Corn

Also see: Corn
Freeze damage to corn seedlings
Figure 1. (left) Yellow corn displaying damage from last week’s frost. Eighty to ninety percent of plants in this area of the field will likely recover, thus replanting would not be justified. Figure 2. Plant displaying frost injury. Both in Lancaster County, May 4, 2017. (Photos by Roger Elmore)

Do I Need to Replant My Corn? May 5, 2017

Considering whether your corn should be replanted? The authors look at types of plant damage at early growth stages and the effect on potential yield. It includes a table of relative yield potential of corn by planting date and population.

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Crop Progress as of 4/30/17

USDA NASS: Corn Planting at 34%, Soybean at 8% May 1, 2017

Despite rainy cold conditions that moved in mid week, corn planting moved to 34% complete as of Sunday April 30, according to the USDA National Agricultural Statistics Services weekly Crop Progress and Condition Report. Eight percent of the soybean crop had been planted. For the week ending April 30, temperatures averaged eight to ten degrees below normal, according to the report. Significant rainfall of one inch or more was recorded across most counties. Moderate snow, averaging two to four inches, was recorded in south central and northeastern counties at the end of the week.

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Frost-damaged corn
Figure 1. Buggy-whipping, shown hear in the two plants on the left, is when dead leaf tissue traps new leaf tissue, is one symptom of frost-damaged early season corn. (Archive photo by Roger Elmore)

Risk of Freeze Damage in Early-Planted, Emerged Corn April 28, 2017

Early-season freeze damage results in a range of potential yield impacts. Severe damage is often limited to low-lying areas within a field because cool air is heavier than warm air. Early season survival of corn plants is attributed to growing-point protection below the soil surface; however, a hard frost can penetrate the ground and kill plants. Regrowth of corn following freeze damage is often impeded by dead leaf tissue that can entrap new leaves.

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Nebraska Soybean and Corn Field Guide Cover

New Pocket Field Guide for Nebraska Soybean and Corn Growers April 28, 2017

Nebraska farmers now have a new field resource to aid in identifying plant and pest problems in their soybean and corn fields. The Nebraska Soybean and Corn Pocket Field Guide provides information and photos to help farmers identify problems they may encounter during the growing season. The 380-page pocket-sized production guide was produced by a team of University of Nebraska researchers and Extension faculty, and funded by the Nebraska Soybean Board (NSB), Nebraska Corn Board (NCB), and the United Soybean Board (USB). Editors were Jim Specht, soybean physiologist/geneticist and University of Nebraska professor emeritus, and Tom Hoegemeyer, corn breeder and UNL adjunct professor of practice.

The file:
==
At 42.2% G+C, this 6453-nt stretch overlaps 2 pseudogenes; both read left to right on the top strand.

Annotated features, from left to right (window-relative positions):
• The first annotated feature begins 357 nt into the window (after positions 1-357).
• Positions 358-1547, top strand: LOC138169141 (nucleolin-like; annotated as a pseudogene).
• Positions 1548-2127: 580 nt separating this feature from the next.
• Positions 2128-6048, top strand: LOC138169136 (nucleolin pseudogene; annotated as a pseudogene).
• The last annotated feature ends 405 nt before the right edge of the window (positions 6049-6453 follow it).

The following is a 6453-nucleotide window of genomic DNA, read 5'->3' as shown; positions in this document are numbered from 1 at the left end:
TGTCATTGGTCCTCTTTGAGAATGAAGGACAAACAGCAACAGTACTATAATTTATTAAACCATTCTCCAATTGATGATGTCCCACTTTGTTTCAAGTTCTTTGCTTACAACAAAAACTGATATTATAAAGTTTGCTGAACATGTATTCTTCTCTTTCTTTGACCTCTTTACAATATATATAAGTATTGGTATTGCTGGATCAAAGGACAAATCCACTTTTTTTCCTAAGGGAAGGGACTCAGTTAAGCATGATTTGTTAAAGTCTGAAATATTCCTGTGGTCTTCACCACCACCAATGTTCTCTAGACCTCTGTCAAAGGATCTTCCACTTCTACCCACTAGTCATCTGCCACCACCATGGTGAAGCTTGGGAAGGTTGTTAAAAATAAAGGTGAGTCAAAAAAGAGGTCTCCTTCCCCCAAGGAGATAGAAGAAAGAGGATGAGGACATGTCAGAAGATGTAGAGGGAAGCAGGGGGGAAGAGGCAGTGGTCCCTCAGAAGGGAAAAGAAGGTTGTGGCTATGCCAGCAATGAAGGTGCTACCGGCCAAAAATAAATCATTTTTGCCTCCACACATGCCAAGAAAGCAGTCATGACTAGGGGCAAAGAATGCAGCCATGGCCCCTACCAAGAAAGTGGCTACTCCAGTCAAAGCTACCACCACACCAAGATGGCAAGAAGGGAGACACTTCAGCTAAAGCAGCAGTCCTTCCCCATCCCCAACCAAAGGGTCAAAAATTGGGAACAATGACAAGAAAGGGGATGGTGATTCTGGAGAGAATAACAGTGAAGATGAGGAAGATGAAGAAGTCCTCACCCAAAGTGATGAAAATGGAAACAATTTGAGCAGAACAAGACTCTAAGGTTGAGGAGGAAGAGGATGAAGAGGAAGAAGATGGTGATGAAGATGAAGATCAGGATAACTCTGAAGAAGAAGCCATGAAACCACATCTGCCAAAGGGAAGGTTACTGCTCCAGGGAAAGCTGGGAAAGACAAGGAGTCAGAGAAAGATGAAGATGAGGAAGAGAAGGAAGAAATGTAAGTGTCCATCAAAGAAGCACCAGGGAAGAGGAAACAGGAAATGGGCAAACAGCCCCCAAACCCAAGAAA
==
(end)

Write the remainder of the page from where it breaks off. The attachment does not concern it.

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Table of USDA NASS Crop Progress for Nebraska

Above Normal Temps Lead to Jump in Corn Planting Progress April 25, 2017

With temperatures averaging two to four degrees above normal for the week ending April 23, corn planting was well underway and soybean planting had started in Nebraska, according to USDA’s National Agricultural Statistics Service.

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Meat thermometer measuring soil temperature

Corn, Soybean Planting Considerations for this Week’s Cold Snap April 24, 2017

With nighttime lows predicted to drop several nights this week, growers are advised to cautiously assess the potential for germination problems due to imbibitional chilling before planting. Agronomists advise checking soil temperatures in each field the day of planting as well as forecast temperatures for 24 hours (soybeans) or 48 hours (corn) after planting.

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Field of soybeans
Figure 1. If a fomesafen-based herbicide (Flexstar/ Flexstar GT/ Marvel/Rumble) was applied in soybean in 2016, maintain 10 months of planting interval to corn this year.

Planting Interval of Corn after Previous Year's Soybean Herbicides April 21, 2017

Corn-soybean is the most common cropping system in eastern Nebraska. While corn growers are getting ready for planting this season, it is important to pay attention to the planting interval of herbicides applied the previous year in soybean. Certain soybean herbicides have relatively longer planting intervals for corn, especially if they are applied post-emergence in soybean. This is particularly important because soybean planting was late last year in much of Nebraska due to May rains. This caused postemergence herbicides to be applied later in the season than they might normally be, making it important that you pay attention to the planting interval.

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Figure 1. Liquid fertilizer manifold used on a planter for applying starter fertilizer. (Photo by Charles Shapiro)

Starter Fertilizer: When is it Warranted? April 12, 2017

As you evaluate the cost of inputs, consider this: Only focusing on expenses without subsequent income changes is misleading. The most profitable plan uses the most profitable inputs. Is a starter fertilizer one of those inputs? The authors look at university and grower research under various conditions to see when a starter fertilizer offers economic benefits.

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